Indigenous women come up short in Bolivian land redistribution
Bolivia’s ongoing program by President Evo Morales to redistribute property from wealthy landowners to poor, indigenous people (see video above) – who make up 60 percent of the population – doesn’t always include women. As this Indian Country Today report shows, from 1997-2008, 47 percent of titles granted to individuals have been in the name of a man only, while 20 percent were in a woman’s name; the rest went to couples. Nongovernmental groups like La Coordinadora de la Mujer are working to change laws that discriminate against women when it comes to land ownership.
Minnesota works to change failure rate among Natives on probation
While Indian offenders make up a relatively small part of the Minnesota judicial system, one in five American Indians fail probation and are sent to prison. The American Indian Policy Center, is working on liaison programs to try and change that, according to this Minnesota Public Radio report.
Blackfeet, Salish and Kootenai officials hold joint meeting
Officials from the Blackfeet Tribe and Confederated Salish and Kootenai Tribes in western Montana met last week to talk about how they could better work together. Such a meeting has been discussed for years – now that it’s happened, more are planned, according to the Char-Koosta News.
Standing Rock officials plead not guilty to embezzlement
Two officials from the Running Antelope District on the Standing Rock Indian Reservation have pleaded not guilty to federal embezzlement charges, according to the Rapid City Journal. Running Antelope District treasurer Wayland Yellow Earrings, also known as Waylon Yellow Earrings, 39, of Little Eagle, and Kenneth Mark Walking Eagle,each are accused of taking more than $1,000.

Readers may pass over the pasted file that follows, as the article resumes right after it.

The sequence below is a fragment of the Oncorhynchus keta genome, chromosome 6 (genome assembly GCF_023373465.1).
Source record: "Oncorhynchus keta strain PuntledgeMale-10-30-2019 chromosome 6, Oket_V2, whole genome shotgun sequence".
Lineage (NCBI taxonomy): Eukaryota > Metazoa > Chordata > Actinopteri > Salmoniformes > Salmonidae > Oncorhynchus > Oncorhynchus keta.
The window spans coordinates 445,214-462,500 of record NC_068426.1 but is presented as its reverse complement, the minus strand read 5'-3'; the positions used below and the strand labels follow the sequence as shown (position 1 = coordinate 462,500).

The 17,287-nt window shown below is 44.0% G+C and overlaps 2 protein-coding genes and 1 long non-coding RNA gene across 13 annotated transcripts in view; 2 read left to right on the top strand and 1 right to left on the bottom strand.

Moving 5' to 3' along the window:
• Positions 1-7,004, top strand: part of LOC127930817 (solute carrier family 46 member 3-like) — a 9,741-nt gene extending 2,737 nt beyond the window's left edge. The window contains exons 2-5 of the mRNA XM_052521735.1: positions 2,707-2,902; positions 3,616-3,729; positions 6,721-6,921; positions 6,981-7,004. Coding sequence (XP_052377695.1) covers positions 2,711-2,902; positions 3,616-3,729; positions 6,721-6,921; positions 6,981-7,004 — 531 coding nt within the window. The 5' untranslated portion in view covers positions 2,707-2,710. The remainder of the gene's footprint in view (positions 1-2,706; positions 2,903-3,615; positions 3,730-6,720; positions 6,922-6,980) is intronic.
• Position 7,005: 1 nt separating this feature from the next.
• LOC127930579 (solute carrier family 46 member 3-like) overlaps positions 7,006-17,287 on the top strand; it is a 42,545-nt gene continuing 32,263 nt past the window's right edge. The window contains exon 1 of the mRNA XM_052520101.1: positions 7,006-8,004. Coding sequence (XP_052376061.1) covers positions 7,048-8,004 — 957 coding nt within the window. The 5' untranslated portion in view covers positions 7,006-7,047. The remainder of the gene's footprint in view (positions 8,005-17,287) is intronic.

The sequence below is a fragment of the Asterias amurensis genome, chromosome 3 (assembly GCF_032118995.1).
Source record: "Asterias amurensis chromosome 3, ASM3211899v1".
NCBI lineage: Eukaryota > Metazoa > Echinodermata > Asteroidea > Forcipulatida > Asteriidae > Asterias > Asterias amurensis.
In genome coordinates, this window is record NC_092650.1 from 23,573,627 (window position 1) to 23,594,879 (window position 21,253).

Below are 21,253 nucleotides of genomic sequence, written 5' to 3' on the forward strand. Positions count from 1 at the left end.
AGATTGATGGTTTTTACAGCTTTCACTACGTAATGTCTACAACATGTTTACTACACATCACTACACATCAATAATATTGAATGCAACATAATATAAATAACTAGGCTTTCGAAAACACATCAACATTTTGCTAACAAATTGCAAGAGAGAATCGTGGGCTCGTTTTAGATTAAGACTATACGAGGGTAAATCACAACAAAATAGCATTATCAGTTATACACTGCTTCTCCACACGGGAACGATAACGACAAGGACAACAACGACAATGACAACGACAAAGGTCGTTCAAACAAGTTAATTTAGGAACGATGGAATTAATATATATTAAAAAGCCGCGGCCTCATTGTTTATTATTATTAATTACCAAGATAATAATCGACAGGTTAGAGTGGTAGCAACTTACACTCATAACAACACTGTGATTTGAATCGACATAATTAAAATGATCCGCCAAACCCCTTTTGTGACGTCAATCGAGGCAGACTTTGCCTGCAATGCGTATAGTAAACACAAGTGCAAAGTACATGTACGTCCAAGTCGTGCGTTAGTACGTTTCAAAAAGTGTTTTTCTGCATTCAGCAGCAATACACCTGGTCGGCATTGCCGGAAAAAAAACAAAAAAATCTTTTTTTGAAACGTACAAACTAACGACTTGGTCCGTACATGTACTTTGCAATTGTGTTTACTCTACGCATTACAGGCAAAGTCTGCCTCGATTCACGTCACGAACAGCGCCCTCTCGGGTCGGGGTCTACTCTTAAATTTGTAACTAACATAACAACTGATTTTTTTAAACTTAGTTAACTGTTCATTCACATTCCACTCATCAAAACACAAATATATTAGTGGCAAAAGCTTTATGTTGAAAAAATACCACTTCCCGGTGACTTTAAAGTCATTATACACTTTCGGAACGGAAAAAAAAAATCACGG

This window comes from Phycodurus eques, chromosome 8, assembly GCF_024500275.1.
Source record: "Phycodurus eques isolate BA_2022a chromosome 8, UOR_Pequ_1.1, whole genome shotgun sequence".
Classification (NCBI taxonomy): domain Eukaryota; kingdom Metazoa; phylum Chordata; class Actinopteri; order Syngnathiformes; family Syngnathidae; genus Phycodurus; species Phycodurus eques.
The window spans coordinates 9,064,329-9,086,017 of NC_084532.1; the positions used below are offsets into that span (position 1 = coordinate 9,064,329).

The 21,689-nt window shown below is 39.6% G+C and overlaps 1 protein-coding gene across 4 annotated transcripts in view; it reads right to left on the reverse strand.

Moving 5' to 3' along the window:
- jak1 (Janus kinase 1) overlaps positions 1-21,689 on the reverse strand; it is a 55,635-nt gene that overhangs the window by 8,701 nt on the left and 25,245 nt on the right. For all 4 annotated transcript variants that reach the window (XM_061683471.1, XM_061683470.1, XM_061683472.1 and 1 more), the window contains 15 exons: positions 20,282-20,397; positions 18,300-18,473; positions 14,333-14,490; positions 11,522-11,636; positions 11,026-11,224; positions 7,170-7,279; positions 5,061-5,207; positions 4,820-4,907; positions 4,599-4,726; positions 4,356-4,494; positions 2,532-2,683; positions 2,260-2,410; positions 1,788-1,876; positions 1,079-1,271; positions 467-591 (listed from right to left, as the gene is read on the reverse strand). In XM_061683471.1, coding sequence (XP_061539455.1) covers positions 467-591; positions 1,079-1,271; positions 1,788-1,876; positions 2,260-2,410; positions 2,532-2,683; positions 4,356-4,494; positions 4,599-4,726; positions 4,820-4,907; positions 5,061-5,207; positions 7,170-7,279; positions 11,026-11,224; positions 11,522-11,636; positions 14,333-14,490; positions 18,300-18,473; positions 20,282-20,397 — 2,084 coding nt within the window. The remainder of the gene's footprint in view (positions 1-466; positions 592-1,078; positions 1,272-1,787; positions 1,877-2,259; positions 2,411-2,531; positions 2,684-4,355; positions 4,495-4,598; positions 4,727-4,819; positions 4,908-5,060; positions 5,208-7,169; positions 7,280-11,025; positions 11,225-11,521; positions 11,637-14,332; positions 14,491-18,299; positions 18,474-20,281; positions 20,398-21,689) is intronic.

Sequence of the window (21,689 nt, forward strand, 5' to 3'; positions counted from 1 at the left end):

New Age guru accused in sweat lodge deaths faces new lawsuit
The Arizona man charged in the deaths of three people in a sweat lodge ceremony is being sued by people who say they lost thousands of dollars paid in advance for the Native American-style ceremonies held by James Arthur Ray, according to the Associated Press. A week’s program at his retreat outside Sedona could run nearly $10,000.
Tags: "Sweat lodge" deaths, American Indian Policy Center, Blackfeet, Bolivia, buffalo post, Confederated Salish and Kootenai Tribes, Gwen Florio, indigenous, James Arthur Ray, La Coordinadora de la Mujer, land redistribution, Minnesota Department of Corrections, Minnesota Public Radio, Native American news, New Age, President Evo Morales, Quechua, Running Antelope District, Standing Rock Indian Reservation